Facebook is opening up a bit more on how to delete some of your data.
The social media giant launched a new "Off-Facebook Activity" tool, which is intended to give users more control over the information Facebook receives about their activity on other websites and apps. Facebook (FB) - Get Report shares were up 2.27% to $222.73 ahead of its fourth quarter earnings release on Wednesday.
As explained in a blog post by Facebook, the tool allows you to disconnect or delete the data Facebook receives from those third-party sites or organizations. Some of these may surprise users. For example, this author found 25 third parties currently sharing information with Facebook, ranging from well-known apps like PayPal's (PYPL) - Get Report Venmo to a small art supply store I apparently made a purchase from in the last few months.
Deleting the activity will not affect the number of ads you see, but "the ads that you will see may be less personalized to you," according to Facebook.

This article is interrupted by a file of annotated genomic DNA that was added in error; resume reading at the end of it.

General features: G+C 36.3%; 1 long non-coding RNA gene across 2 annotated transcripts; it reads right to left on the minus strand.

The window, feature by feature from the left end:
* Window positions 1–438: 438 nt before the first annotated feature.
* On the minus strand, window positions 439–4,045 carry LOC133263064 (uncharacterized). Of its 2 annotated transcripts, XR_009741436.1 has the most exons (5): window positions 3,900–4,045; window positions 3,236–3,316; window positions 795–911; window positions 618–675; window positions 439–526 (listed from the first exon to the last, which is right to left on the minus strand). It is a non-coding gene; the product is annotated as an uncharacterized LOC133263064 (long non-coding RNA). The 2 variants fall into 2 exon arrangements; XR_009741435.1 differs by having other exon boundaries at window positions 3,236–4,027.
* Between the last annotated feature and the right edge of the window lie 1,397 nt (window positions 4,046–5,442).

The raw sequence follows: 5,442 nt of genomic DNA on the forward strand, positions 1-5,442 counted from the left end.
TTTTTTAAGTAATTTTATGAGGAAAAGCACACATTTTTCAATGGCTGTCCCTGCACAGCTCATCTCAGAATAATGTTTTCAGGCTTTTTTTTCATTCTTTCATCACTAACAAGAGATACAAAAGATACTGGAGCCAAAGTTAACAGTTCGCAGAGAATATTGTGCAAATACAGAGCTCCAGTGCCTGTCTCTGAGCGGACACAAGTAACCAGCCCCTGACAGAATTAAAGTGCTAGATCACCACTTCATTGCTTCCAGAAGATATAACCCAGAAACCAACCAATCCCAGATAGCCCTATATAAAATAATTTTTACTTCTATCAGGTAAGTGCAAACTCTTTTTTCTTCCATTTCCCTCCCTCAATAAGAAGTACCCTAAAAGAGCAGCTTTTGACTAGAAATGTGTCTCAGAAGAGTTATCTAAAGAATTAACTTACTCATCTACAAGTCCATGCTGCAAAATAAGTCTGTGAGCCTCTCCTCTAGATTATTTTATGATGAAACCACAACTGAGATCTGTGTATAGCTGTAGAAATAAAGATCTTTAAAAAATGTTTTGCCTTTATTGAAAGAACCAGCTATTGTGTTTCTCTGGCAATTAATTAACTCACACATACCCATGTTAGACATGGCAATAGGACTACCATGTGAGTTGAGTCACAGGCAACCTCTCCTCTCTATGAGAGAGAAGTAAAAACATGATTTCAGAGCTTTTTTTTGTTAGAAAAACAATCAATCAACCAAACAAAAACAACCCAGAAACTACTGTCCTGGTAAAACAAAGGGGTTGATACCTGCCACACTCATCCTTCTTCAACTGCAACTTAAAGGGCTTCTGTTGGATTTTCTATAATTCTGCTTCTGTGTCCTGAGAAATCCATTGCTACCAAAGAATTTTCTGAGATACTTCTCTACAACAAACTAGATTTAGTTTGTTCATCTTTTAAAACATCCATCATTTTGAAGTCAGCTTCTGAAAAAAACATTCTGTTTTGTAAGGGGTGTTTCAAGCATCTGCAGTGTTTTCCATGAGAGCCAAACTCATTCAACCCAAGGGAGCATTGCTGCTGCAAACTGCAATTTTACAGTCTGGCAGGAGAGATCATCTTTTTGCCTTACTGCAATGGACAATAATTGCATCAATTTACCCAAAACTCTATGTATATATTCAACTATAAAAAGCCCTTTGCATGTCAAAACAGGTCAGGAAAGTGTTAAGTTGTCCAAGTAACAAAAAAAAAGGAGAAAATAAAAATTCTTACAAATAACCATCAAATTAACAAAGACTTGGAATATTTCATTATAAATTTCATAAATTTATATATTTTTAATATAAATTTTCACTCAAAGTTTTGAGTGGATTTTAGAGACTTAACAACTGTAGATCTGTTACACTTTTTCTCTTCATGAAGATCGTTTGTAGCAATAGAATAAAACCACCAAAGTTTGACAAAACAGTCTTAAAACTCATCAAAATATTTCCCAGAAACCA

The new tool is part of a push by Facebook -- partly in response to ongoing privacy concerns, and partly owing to new legislation -- to appear more transparent in how they use data.
California's recently enacted Consumer Privacy Act (CCPA) requires companies to make greater disclosures on what personal information is collected, and for what purpose. It also allows consumers to request that their information be deleted.
A Facebook spokesperson told TheStreet that self-serve tools, such as the "Off-Facebook Activity" deletion tool, are part of its effort to comply with CCPA.
The company appears to be pushing back on other aspects of CCPA -- namely, restrictions on the sale of personal data.
Through a tool called Pixel, Facebook also tracks users' activities on the broader web in order to sharpen its ad targeting capabilities. Facebook has told partners, however, that it doesn't need to change this practice under CCPA on the argument that it doesn't constitute a "sale" of data.
Facebook is due to report its latest earnings today after the close of trading.